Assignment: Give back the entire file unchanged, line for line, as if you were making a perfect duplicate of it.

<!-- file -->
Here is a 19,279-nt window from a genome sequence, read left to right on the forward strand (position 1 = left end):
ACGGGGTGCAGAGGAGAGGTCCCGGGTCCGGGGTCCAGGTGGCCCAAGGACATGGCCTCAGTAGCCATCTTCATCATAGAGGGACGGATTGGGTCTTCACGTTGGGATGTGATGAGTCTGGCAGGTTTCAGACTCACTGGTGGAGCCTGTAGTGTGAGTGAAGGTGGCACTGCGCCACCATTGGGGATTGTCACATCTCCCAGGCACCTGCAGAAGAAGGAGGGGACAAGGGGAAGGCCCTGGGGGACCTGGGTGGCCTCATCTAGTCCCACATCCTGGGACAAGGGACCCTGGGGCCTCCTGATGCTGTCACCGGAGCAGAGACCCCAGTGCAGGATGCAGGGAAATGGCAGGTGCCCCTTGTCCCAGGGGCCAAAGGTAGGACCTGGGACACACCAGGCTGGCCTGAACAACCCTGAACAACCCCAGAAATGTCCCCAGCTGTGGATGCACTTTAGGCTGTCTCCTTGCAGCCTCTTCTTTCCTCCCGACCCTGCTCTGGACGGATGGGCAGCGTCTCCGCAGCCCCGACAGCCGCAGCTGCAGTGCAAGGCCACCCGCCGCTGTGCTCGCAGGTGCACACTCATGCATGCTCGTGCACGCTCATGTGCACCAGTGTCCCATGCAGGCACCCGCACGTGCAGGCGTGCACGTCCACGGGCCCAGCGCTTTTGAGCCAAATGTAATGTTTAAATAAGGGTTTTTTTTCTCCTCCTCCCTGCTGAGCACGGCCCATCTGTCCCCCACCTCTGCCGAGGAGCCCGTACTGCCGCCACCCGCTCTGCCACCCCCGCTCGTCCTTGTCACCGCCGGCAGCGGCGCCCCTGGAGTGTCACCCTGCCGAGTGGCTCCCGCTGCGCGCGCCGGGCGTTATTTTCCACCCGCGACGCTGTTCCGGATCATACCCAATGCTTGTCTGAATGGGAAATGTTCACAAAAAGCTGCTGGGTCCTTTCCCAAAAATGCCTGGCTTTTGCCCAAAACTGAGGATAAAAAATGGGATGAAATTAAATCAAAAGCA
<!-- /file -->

Here is a 19,279-nt window from a genome sequence, read left to right on the forward strand (position 1 = left end):
ACGGGGTGCAGAGGAGAGGTCCCGGGTCCGGGGTCCAGGTGGCCCAAGGACATGGCCTCAGTAGCCATCTTCATCATAGAGGGACGGATTGGGTCTTCACGTTGGGATGTGATGAGTCTGGCAGGTTTCAGACTCACTGGTGGAGCCTGTAGTGTGAGTGAAGGTGGCACTGCGCCACCATTGGGGATTGTCACATCTCCCAGGCACCTGCAGAAGAAGGAGGGGACAAGGGGAAGGCCCTGGGGGACCTGGGTGGCCTCATCTAGTCCCACATCCTGGGACAAGGGACCCTGGGGCCTCCTGATGCTGTCACCGGAGCAGAGACCCCAGTGCAGGATGCAGGGAAATGGCAGGTGCCCCTTGTCCCAGGGGCCAAAGGTAGGACCTGGGACACACCAGGCTGGCCTGAACAACCCTGAACAACCCCAGAAATGTCCCCAGCTGTGGATGCACTTTAGGCTGTCTCCTTGCAGCCTCTTCTTTCCTCCCGACCCTGCTCTGGACGGATGGGCAGCGTCTCCGCAGCCCCGACAGCCGCAGCTGCAGTGCAAGGCCACCCGCCGCTGTGCTCGCAGGTGCACACTCATGCATGCTCGTGCACGCTCATGTGCACCAGTGTCCCATGCAGGCACCCGCACGTGCAGGCGTGCACGTCCACGGGCCCAGCGCTTTTGAGCCAAATGTAATGTTTAAATAAGGGTTTTTTTTCTCCTCCTCCCTGCTGAGCACGGCCCATCTGTCCCCCACCTCTGCCGAGGAGCCCGTACTGCCGCCACCCGCTCTGCCACCCCCGCTCGTCCTTGTCACCGCCGGCAGCGGCGCCCCTGGAGTGTCACCCTGCCGAGTGGCTCCCGCTGCGCGCGCCGGGCGTTATTTTCCACCCGCGACGCTGTTCCGGATCATACCCAATGCTTGTCTGAATGGGAAATGTTCACAAAAAGCTGCTGGGTCCTTTCCCAAAAATGCCTGGCTTTTGCCCAAAACTGAGGATAAAAAATGGGATGAAATTAAATCAAAAGCA